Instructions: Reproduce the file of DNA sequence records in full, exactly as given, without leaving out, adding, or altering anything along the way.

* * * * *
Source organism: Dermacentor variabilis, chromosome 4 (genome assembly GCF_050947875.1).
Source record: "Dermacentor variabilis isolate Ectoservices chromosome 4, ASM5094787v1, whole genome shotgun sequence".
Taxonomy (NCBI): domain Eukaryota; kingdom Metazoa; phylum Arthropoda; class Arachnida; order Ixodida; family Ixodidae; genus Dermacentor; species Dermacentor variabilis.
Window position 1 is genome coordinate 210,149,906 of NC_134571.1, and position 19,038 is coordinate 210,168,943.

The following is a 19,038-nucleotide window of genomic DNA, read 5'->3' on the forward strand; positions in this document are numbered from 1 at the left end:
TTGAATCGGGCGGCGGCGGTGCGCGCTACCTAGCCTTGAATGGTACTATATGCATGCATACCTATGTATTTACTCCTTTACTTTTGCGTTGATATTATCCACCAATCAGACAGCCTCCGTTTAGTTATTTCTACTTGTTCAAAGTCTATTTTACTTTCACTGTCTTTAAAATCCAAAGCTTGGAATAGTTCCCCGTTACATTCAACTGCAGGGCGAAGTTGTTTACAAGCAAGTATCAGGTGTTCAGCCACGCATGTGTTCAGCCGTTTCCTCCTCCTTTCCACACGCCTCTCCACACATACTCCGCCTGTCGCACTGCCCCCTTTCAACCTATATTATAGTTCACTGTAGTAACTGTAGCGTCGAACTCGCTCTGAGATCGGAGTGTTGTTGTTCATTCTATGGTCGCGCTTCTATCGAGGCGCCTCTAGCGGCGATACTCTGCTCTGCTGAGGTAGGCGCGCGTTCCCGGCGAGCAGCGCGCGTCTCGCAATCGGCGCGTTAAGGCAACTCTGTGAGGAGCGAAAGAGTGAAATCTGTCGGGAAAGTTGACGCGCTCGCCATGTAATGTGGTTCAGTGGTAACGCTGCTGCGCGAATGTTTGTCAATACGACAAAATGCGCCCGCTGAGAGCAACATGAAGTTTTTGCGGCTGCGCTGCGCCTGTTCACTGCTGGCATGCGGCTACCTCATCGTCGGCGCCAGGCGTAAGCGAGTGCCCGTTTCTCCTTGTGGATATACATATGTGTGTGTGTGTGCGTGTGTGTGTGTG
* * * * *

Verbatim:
Source organism: Dermacentor variabilis, chromosome 4 (genome assembly GCF_050947875.1).
Source record: "Dermacentor variabilis isolate Ectoservices chromosome 4, ASM5094787v1, whole genome shotgun sequence".
Taxonomy (NCBI): domain Eukaryota; kingdom Metazoa; phylum Arthropoda; class Arachnida; order Ixodida; family Ixodidae; genus Dermacentor; species Dermacentor variabilis.
Window position 1 is genome coordinate 210,149,906 of NC_134571.1, and position 19,038 is coordinate 210,168,943.

The following is a 19,038-nucleotide window of genomic DNA, read 5'->3' on the forward strand; positions in this document are numbered from 1 at the left end:
TTGAATCGGGCGGCGGCGGTGCGCGCTACCTAGCCTTGAATGGTACTATATGCATGCATACCTATGTATTTACTCCTTTACTTTTGCGTTGATATTATCCACCAATCAGACAGCCTCCGTTTAGTTATTTCTACTTGTTCAAAGTCTATTTTACTTTCACTGTCTTTAAAATCCAAAGCTTGGAATAGTTCCCCGTTACATTCAACTGCAGGGCGAAGTTGTTTACAAGCAAGTATCAGGTGTTCAGCCACGCATGTGTTCAGCCGTTTCCTCCTCCTTTCCACACGCCTCTCCACACATACTCCGCCTGTCGCACTGCCCCCTTTCAACCTATATTATAGTTCACTGTAGTAACTGTAGCGTCGAACTCGCTCTGAGATCGGAGTGTTGTTGTTCATTCTATGGTCGCGCTTCTATCGAGGCGCCTCTAGCGGCGATACTCTGCTCTGCTGAGGTAGGCGCGCGTTCCCGGCGAGCAGCGCGCGTCTCGCAATCGGCGCGTTAAGGCAACTCTGTGAGGAGCGAAAGAGTGAAATCTGTCGGGAAAGTTGACGCGCTCGCCATGTAATGTGGTTCAGTGGTAACGCTGCTGCGCGAATGTTTGTCAATACGACAAAATGCGCCCGCTGAGAGCAACATGAAGTTTTTGCGGCTGCGCTGCGCCTGTTCACTGCTGGCATGCGGCTACCTCATCGTCGGCGCCAGGCGTAAGCGAGTGCCCGTTTCTCCTTGTGGATATACATATGTGTGTGTGTGTGCGTGTGTGTGTGTG